“Arcade” is, at its core, a song that about longing for a lost love that has gone and the burdening pain that comes with. Though keeping the broader meaning of the song universal, Laurence was strongly inspired by a woman he was close to who died suddenly at the age of forty. She had continued to love her husband, even though he had left her, and “Arcade” channels that heartbreak and melancholy. In the music video, Laurence swims nude in a void, presenting himself as vulnerable in a field of seemingly infinite darkness.

Laurence himself is a relatively unknown artist. His main foray into the public was as a competitor on The Voice of Holland in 2014, where he made it to the semi-finals under DeLange’s guidance. Following that, he was a member of  The Slick (at one point called The Slick & Suited), with whom he parted with in 2016. In the intervening years, he attended the Rock Academy, in Tilburg, where he graduated in 2017. Laurence is also openly bisexual and is the third openly LGBT winner, following Dana International (Israel 1998) and Conchita Wurst (2014). He is noted as being a frequent user of the phrase “you know what I mean?”.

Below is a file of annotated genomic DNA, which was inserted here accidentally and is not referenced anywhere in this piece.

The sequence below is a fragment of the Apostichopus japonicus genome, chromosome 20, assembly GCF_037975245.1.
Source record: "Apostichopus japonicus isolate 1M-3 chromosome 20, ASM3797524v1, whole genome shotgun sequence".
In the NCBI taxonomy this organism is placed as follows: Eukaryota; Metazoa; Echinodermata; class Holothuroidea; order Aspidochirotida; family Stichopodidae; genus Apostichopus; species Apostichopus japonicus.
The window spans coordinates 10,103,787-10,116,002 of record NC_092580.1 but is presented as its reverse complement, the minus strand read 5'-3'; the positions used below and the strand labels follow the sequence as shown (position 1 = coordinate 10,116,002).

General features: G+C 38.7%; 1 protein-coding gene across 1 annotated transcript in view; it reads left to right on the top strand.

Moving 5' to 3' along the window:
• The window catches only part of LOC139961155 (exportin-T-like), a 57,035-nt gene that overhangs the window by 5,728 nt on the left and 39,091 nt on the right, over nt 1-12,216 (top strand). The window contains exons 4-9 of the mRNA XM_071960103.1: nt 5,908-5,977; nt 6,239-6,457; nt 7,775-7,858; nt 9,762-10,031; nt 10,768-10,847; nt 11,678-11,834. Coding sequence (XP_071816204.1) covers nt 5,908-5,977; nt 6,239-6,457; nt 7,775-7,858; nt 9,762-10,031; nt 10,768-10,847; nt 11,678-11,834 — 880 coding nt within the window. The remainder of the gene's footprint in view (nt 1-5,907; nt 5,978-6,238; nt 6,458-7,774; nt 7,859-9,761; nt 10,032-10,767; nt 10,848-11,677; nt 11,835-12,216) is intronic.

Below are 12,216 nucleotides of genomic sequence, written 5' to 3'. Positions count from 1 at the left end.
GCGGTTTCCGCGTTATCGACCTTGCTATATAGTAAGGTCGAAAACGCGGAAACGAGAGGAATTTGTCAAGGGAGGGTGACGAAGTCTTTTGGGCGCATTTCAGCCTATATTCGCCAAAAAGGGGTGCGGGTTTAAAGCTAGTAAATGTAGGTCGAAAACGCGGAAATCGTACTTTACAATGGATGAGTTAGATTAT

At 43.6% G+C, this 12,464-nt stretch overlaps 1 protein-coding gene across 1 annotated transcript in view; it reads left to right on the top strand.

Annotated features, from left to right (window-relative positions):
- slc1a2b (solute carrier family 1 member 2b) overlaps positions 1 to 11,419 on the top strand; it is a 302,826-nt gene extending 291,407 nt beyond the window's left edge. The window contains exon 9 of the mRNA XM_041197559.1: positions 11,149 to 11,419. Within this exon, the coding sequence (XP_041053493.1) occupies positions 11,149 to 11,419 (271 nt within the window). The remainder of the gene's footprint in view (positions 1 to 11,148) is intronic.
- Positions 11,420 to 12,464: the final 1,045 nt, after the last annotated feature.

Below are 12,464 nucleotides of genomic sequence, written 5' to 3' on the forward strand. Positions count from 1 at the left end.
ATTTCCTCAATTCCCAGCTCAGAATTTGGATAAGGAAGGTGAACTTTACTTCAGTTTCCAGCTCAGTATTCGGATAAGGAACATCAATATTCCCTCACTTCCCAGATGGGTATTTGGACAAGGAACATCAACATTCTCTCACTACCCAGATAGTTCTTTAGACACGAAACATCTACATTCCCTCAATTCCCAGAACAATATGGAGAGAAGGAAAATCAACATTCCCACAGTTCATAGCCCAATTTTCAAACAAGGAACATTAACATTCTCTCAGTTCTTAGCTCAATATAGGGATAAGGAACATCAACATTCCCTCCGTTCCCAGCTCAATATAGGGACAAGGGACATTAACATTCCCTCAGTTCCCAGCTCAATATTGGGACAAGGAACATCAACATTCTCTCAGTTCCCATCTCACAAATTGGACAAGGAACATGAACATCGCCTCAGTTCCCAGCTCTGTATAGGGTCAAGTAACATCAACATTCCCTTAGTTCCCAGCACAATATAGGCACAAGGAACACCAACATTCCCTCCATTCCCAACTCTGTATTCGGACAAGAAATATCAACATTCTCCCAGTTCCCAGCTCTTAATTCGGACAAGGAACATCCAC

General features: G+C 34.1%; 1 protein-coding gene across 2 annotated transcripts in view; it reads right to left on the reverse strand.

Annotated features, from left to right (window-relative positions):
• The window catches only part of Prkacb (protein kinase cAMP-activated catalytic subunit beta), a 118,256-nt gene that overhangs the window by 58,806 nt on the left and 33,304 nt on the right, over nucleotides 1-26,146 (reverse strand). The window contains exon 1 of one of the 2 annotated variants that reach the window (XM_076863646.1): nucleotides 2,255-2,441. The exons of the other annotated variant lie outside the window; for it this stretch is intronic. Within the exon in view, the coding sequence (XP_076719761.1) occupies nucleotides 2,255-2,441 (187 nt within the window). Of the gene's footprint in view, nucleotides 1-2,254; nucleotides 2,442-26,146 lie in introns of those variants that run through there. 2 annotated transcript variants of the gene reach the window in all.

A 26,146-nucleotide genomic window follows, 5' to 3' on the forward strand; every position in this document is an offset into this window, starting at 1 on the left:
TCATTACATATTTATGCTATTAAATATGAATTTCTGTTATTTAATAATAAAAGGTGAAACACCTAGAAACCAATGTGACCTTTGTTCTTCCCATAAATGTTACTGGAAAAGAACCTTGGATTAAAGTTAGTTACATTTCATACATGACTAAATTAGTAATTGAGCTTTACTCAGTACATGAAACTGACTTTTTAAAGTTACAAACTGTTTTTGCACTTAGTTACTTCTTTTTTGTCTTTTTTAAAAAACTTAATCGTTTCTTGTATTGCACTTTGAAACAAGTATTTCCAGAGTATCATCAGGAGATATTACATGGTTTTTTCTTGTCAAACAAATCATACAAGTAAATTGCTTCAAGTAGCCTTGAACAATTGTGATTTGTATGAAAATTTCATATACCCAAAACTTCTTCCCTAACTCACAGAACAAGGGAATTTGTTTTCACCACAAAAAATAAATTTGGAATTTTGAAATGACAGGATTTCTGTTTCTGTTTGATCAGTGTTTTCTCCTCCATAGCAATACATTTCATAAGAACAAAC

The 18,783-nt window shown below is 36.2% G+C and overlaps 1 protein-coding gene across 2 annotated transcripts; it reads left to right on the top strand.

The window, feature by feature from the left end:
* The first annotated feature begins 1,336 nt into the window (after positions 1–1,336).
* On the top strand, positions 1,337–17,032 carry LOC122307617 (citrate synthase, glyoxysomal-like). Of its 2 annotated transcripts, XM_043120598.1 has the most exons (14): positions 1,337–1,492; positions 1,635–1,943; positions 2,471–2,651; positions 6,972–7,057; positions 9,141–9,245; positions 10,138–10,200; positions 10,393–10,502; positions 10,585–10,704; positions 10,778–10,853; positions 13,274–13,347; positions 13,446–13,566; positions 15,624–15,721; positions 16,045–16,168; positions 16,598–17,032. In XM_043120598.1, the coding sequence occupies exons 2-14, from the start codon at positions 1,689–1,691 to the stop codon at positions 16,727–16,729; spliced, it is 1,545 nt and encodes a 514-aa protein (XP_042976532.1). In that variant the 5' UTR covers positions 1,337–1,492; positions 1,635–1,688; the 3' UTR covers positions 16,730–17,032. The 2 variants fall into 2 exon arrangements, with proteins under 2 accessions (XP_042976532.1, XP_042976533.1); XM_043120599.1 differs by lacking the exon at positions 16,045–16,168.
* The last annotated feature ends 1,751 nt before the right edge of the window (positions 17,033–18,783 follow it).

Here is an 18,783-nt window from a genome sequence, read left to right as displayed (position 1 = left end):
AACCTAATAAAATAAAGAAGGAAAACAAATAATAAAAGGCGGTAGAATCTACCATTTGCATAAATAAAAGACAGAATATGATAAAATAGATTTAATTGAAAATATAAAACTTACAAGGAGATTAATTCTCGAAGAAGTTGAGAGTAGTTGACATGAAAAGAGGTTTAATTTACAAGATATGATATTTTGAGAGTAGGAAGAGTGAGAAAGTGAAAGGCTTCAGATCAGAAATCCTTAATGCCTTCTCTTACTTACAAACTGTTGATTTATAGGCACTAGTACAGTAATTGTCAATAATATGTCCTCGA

He ultimately won the contest with a total of 498 points, coming second in both the professional jury vote and the public vote, and topping Italy by 26 points. Since winning, he has remained prominent in the Dutch public eye and has performed several concerts across Europe and has been involved with the planning for Rotterdam 2020.

Watch “Arcade” below, and follow Duncan Laurence on Instagram, Twitter, and Facebook.

Introducing: Hatari for Iceland

Introducing: Hatari for Iceland

🇮🇸 Iceland 2019 | “Hatrið mun Sigra” (English: Hatred will Prevail)

Photograph by Íris Dögg Einars


Grand Final | 10th Place | 232 points

Semi Final 1 | 6th Place | 221 points | Qualified

Hatari, a techno-industrial band consisting of Matthías Tryggvi Haraldsson, Einar Hrafn Stefánsson, and Klemens Nikulásson Hannigan, will represent Iceland at Tel Aviv 2019 after winning the superfinal of Söngvakeppnin 2019 with their song “Hatrið mun Sigra“. They are noted primarily for their anti-fascist and anti-capitalist themes in their music, which is further exemplified by their BDSM imagery, though they are not without a sense of humor about themselves. Hatari says they are sponsored by “SodaDream”, an off-brand and critical mockery of the Israeli company SodaStream that has been accused of expanding its factories into Palestinian territory.